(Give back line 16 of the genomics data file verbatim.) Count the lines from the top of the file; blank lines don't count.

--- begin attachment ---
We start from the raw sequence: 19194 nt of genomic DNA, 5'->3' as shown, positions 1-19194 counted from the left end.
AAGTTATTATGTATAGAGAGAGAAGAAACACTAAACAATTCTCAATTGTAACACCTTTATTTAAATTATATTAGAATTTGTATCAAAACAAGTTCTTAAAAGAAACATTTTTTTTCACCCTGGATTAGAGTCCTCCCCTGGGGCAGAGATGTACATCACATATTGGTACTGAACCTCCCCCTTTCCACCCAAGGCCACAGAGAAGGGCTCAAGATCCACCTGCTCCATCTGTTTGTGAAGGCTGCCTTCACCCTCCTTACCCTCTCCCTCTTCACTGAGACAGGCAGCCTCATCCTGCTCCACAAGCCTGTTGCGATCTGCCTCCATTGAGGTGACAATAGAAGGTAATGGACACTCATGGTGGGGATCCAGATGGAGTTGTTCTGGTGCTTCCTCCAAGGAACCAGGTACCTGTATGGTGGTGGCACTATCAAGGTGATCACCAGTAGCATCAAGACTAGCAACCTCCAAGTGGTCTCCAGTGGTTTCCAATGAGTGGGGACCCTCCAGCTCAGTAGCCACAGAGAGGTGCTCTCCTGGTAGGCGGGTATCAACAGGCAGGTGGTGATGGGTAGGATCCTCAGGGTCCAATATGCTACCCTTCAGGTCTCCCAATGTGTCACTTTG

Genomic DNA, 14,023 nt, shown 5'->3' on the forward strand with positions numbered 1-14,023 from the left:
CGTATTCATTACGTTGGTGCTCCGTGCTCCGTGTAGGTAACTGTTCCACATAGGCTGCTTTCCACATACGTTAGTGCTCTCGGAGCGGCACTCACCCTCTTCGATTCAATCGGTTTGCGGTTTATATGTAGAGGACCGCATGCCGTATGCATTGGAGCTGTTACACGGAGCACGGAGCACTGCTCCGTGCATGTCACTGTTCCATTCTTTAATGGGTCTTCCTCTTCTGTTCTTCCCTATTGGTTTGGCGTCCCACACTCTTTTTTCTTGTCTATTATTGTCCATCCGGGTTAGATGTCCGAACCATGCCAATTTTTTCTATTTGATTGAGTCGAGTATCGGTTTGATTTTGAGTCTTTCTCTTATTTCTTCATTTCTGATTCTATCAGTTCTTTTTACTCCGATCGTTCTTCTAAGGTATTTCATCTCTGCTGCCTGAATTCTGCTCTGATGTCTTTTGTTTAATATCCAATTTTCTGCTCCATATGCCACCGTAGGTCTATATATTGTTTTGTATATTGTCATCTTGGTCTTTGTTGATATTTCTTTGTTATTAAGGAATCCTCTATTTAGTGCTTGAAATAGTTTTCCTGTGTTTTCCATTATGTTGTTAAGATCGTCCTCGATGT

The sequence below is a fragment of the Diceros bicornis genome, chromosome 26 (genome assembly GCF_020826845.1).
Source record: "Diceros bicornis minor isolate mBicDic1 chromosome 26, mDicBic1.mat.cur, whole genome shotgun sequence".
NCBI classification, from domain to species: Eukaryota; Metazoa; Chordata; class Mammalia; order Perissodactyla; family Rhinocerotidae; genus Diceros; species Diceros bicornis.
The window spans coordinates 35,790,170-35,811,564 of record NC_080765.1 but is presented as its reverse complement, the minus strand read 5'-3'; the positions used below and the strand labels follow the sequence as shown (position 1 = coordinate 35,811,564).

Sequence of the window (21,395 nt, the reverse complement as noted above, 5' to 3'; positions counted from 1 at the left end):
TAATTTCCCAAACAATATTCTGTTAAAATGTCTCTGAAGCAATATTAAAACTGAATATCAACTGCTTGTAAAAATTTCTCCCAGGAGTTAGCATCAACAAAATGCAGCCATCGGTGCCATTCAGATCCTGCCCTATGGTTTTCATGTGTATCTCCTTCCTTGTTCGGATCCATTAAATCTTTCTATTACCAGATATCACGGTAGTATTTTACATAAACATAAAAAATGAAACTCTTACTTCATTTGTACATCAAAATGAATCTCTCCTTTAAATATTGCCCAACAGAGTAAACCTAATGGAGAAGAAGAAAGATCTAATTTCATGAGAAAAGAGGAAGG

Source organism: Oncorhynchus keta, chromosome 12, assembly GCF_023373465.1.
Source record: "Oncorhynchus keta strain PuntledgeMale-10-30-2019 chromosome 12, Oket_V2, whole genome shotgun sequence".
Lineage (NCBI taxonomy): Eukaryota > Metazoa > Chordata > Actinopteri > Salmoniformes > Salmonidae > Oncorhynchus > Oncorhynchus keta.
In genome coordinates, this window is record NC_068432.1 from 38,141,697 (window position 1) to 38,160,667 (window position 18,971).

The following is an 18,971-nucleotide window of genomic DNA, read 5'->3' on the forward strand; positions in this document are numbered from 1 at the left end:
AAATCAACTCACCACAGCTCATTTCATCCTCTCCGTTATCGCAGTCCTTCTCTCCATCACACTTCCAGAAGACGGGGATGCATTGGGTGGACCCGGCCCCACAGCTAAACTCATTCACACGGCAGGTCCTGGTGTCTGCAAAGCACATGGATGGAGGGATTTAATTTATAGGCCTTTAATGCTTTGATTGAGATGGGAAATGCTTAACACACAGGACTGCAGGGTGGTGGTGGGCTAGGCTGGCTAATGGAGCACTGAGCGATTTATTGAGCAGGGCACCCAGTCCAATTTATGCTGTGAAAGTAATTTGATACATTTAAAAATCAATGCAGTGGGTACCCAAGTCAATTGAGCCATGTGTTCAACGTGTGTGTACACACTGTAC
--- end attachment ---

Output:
AAATCAACTCACCACAGCTCATTTCATCCTCTCCGTTATCGCAGTCCTTCTCTCCATCACACTTCCAGAAGACGGGGATGCATTGGGTGGACCCGGCCCCACAGCTAAACTCATTCACACGGCAGGTCCTGGTGTCTGCAAAGCACATGGATGGAGGGATTTAATTTATAGGCCTTTAATGCTTTGATTGAGATGGGAAATGCTTAACACACAGGACTGCAGGGTGGTGGTGGGCTAGGCTGGCTAATGGAGCACTGAGCGATTTATTGAGCAGGGCACCCAGTCCAATTTATGCTGTGAAAGTAATTTGATACATTTAAAAATCAATGCAGTGGGTACCCAAGTCAATTGAGCCATGTGTTCAACGTGTGTGTACACACTGTAC